Coming-of-age narrative from the first alumnus of the Jack Kerouac School of Disembodied Poetics at the Naropa Institute, the original Buddhist college in America. (It was not the Ivy League.)
A generation ago, young Kashner (The Bad and the Beautiful, 2002, etc.) left home in Merrick, Long Island, to sit at the feet of the Beat masters in Boulder, Colorado. Allen Ginsberg was his mentor, and the core faculty contributing to Sam’s expanding education included Gregory Corso, William Burroughs, Peter Orlovsky, and beautiful poet Anne Waldman. Most of the Rat Pack of Poesy were approaching their geriatric phase, but they were infected still with some things rich and strange. Like Byron before them, they were all mad, bad, and dangerous to know—also, in their way, great teachers. Deconstructing jerrybuilt poetry at the Kerouac School and working with its special faculty was no trust-fund, Buddhist-style caper like the rest of Naropa’s classes. The Beats, brightest of their generation, required close acolyte attention. Enticing vinegary Burroughs out his orgone box to care for his son, keeping rowdy Corso as straight as possible, completing and typing moody Ginsberg’s poems while calculating the sexual permutations would tax the abilities of any apprentice bard, especially one carrying a fond father’s credit card. It was scary, certainly, attending those mythic Olympians, bohemian heroes passing into hipsters or junkies. And it was clearly wonderful. It all started to unravel at a Parents Weekend, during which visiting elders had to post bail for their kids, and after a romp overseen by the Tibetan meditation master of Naropa, it was over. Kashner, who learned to write quite nicely indeed, whether or not at the Kerouac School, blows a kiss to yesteryear.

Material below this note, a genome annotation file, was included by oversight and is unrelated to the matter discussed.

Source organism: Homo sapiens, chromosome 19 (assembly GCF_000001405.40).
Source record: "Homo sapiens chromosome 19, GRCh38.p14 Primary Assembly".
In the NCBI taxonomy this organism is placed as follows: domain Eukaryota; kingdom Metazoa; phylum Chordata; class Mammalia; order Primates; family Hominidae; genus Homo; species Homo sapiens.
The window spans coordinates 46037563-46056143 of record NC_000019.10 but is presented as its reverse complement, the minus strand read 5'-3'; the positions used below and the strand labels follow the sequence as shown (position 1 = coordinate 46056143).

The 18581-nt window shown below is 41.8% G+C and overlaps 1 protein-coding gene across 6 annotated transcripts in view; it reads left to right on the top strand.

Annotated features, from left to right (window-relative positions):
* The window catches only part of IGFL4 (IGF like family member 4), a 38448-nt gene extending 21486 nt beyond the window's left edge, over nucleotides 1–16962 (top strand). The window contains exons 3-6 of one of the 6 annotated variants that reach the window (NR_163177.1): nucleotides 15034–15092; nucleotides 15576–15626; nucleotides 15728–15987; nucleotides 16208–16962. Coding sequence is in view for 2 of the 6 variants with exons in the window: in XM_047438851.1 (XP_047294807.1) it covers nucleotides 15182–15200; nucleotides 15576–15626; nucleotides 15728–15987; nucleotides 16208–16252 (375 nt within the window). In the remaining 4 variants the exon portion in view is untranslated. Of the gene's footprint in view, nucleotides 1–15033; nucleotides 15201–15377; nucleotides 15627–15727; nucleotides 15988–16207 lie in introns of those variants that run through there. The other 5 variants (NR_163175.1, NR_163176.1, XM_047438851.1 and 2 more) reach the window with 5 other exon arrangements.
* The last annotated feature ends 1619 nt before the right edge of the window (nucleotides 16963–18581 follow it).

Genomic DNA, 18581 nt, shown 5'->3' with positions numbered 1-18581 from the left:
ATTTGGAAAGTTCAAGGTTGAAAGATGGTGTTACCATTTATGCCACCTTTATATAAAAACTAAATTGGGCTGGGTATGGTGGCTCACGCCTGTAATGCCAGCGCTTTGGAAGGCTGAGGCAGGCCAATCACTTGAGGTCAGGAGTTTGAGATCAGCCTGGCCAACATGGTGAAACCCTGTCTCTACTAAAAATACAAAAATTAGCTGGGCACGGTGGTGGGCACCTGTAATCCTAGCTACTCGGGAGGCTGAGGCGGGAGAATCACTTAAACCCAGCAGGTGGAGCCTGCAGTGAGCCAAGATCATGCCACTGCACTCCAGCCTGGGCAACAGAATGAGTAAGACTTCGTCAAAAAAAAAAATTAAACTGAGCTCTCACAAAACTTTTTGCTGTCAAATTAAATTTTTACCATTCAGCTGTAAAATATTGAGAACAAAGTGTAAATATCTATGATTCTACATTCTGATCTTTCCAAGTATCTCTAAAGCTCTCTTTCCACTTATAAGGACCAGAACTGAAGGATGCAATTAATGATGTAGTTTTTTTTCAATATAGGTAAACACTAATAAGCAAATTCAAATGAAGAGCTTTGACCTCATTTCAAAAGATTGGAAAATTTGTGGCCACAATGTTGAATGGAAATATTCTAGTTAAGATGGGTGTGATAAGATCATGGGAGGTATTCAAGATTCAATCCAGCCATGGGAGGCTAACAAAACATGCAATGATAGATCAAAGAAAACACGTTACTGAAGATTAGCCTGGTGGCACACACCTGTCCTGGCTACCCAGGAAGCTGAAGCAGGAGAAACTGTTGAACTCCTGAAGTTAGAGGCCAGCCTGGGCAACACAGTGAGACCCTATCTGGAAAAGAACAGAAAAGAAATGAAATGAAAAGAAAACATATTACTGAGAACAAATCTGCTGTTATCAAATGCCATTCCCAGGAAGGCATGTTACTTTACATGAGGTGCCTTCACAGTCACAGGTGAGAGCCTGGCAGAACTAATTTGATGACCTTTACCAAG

Witty and warm grace notes to the cool history of the Beats. (8 pp. b&w photos, not seen)